Gap closes high profile Boston shop
By Angel Jennings and Erich Schwartzel
Globe Correspondents / September 3, 2008
The Gap Inc. quietly closed the doors to its Newbury Street store last Wednesday, becoming the latest tenant to leave the popular Boston shopping destination.
Without any fanfare, the retailer closed its location at 201 Newbury St., leaving the storefront, which was once adorned with mannequins dressed in Gap clothes, empty. Four signs hanging outside the shop yesterday read: "This Gap location is closed."
Gap spokeswoman Kris Marubio would not disclose why the store closed. "We vacated it last week but customers can shop at nearby Copley Place, Faneuil Hall, or CambridgeSide [Galleria]," she said.
The Gap is the latest store to abandon the trendy shopping district in the Back Bay. In recent years, shops that line Newbury Street have seen sharp increases in rent as chain stores such as H&M and Victoria's Secret replace trendy boutiques. In May, luxury retailer Louis Boston said it would not renew its lease when it expires in 2010.
Like other specialty retailers, Gap Inc. - the parent company of Gap, Old Navy, and Banana Republic - has been hurt as consumers squeezed by the slowing economy, higher gas and food costs, and a weak job market have been spending less on clothes and other nonessential items.
Gap saw a surge in sales in the 1990s when American offices moved toward a more casual dress code and workers snagged its khakis and polo shirts. But recently, Gap has faced increasing competition from retailers such as Abercrombie & Fitch and discounters Target and Wal-Mart. To remain fresh and current, last year the Gap hired designer Patrick Robinson to help revitalize the brand.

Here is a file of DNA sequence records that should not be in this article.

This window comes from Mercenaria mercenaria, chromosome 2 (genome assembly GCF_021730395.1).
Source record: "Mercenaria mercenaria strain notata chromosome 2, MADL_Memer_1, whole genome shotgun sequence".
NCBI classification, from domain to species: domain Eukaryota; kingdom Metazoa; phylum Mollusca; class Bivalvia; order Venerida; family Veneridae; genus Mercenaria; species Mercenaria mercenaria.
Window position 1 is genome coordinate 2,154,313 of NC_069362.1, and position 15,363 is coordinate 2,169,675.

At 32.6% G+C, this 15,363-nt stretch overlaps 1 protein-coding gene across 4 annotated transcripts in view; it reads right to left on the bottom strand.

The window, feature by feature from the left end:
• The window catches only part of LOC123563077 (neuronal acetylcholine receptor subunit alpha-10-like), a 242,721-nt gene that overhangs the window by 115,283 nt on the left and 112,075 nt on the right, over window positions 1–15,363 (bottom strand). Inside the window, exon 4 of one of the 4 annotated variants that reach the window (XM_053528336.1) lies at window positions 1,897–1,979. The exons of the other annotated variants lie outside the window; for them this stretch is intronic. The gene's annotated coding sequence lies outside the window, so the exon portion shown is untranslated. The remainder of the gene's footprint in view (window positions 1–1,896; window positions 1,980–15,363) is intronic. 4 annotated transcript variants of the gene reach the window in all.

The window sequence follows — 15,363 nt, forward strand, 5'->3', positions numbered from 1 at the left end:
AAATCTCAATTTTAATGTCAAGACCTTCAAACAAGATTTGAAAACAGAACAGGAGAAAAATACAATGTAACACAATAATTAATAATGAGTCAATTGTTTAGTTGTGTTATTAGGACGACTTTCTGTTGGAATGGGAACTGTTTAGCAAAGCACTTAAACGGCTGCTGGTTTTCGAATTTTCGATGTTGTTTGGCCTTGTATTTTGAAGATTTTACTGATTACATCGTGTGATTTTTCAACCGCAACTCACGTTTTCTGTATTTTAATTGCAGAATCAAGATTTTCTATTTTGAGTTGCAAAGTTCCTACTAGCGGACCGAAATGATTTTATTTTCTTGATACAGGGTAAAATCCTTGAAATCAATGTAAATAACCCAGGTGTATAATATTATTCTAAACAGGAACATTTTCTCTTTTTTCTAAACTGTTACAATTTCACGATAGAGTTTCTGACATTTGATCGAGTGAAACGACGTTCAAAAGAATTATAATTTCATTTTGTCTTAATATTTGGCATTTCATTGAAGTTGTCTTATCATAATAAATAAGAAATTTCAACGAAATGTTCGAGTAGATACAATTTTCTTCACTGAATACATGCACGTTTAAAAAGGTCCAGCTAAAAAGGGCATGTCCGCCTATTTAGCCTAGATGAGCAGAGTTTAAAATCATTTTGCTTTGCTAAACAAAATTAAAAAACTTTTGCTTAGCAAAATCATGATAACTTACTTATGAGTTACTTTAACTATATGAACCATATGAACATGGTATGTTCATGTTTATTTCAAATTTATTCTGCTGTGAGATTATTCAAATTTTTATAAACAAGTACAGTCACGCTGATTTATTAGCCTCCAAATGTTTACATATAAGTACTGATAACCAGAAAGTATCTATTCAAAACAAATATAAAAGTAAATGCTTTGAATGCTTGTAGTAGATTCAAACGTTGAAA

The San Francisco-based retailer, which has had sluggish sales at all of its brands, also has been trying to boost its earnings by cutting inventory, reducing costs, and closing and downsizing stores. In the fiscal second quarter, ended May 3, Gap reported a 10 percent decrease in sales at stores open at least a year. In June, chief executive Glenn Murphy said he aimed to close some stores and downsize others; the Newbury Street location is just one of 115 stores Gap said it plans to close in fiscal 2008.
Christina Wright, 26, of the Back Bay walked yesterday to the Newbury Street Gap to buy a turquoise cashmere sweater that she had seen at another location only to discover the store was closed. "I just hope they do something good with the space because obviously this is an important street for Boston."